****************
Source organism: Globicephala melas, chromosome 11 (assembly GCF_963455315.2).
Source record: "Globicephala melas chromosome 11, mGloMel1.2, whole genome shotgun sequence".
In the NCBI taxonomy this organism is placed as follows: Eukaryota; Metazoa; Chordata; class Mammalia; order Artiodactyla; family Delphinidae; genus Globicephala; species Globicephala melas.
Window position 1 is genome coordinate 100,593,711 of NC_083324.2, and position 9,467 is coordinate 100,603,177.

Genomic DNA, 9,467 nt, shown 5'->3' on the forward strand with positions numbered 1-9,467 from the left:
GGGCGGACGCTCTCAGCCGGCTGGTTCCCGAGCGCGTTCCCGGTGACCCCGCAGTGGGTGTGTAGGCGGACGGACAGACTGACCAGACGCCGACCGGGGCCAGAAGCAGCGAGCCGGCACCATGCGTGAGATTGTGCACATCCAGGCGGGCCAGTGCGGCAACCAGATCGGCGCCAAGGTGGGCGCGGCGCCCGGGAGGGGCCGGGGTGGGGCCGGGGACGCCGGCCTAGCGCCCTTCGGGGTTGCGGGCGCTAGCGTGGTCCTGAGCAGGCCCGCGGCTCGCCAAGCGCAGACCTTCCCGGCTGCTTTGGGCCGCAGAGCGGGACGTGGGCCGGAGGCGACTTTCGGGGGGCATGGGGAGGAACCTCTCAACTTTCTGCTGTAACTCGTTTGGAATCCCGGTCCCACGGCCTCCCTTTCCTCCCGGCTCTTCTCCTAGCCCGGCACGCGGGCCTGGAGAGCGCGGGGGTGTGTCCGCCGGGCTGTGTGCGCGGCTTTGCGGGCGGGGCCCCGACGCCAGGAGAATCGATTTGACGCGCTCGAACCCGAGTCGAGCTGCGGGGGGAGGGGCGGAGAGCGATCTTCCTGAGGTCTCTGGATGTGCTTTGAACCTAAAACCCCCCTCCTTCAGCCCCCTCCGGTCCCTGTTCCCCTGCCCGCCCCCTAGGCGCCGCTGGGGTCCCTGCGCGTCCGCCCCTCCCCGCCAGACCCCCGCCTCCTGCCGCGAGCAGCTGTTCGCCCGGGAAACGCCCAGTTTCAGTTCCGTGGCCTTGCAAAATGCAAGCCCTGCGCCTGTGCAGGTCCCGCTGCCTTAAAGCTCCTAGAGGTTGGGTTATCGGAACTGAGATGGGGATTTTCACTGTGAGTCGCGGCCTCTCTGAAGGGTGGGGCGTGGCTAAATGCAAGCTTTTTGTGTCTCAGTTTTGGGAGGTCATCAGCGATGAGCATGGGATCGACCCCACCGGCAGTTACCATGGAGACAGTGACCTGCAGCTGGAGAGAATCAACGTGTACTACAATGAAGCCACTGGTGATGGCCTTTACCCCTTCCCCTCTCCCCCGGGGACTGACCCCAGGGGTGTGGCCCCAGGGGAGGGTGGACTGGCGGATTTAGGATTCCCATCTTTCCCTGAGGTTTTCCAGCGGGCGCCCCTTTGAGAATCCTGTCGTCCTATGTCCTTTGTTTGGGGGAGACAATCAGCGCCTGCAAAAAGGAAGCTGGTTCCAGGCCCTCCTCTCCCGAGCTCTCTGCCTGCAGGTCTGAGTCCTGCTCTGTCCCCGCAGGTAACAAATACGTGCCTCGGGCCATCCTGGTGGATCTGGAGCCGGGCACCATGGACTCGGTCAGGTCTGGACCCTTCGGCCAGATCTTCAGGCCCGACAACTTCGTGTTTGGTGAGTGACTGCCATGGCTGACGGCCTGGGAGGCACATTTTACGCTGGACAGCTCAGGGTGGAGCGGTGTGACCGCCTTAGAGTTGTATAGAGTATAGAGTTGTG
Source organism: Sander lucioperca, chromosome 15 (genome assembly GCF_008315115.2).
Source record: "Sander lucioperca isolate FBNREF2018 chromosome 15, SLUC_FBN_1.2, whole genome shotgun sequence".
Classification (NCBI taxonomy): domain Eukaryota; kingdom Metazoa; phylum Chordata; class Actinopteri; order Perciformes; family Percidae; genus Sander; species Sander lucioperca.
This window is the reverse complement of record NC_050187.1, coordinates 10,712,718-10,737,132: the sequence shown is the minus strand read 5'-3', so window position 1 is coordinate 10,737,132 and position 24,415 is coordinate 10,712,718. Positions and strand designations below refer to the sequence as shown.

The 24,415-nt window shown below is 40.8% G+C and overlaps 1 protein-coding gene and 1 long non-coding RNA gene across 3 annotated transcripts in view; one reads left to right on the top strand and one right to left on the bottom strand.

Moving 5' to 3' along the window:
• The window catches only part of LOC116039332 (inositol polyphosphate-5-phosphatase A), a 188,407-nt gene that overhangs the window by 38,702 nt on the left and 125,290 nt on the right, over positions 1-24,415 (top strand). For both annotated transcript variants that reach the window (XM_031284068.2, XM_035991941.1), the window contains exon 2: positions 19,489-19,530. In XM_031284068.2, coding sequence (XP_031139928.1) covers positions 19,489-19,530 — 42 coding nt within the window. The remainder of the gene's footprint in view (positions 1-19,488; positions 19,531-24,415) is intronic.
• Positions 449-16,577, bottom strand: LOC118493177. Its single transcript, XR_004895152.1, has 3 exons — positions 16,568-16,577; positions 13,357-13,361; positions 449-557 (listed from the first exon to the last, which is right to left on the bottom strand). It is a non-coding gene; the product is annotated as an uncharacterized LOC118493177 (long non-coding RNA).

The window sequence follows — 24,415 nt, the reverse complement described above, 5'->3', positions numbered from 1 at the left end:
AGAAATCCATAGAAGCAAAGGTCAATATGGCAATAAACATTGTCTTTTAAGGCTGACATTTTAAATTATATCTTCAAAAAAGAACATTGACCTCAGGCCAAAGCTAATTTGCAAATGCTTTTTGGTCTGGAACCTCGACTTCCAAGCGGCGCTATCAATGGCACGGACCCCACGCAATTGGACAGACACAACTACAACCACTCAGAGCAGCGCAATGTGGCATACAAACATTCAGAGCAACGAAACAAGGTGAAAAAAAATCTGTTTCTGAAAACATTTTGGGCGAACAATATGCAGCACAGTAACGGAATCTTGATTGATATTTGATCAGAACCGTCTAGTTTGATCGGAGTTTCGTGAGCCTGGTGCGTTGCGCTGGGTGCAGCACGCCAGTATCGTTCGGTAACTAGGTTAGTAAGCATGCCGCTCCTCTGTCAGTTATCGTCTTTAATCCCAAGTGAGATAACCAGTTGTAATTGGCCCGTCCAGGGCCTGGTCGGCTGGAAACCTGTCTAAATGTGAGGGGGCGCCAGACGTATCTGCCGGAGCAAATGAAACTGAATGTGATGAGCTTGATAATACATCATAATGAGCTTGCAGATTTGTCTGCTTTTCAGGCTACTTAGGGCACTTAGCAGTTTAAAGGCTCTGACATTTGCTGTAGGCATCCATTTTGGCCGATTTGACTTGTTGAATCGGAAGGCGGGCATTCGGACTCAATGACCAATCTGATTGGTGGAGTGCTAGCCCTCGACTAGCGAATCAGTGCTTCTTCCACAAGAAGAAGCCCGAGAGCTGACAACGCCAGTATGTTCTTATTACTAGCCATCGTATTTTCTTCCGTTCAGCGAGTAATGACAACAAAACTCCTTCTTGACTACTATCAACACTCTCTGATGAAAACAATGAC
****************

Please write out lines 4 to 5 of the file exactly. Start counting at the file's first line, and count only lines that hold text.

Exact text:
Window position 1 is genome coordinate 100,593,711 of NC_083324.2, and position 9,467 is coordinate 100,603,177.

Genomic DNA, 9,467 nt, shown 5'->3' on the forward strand with positions numbered 1-9,467 from the left: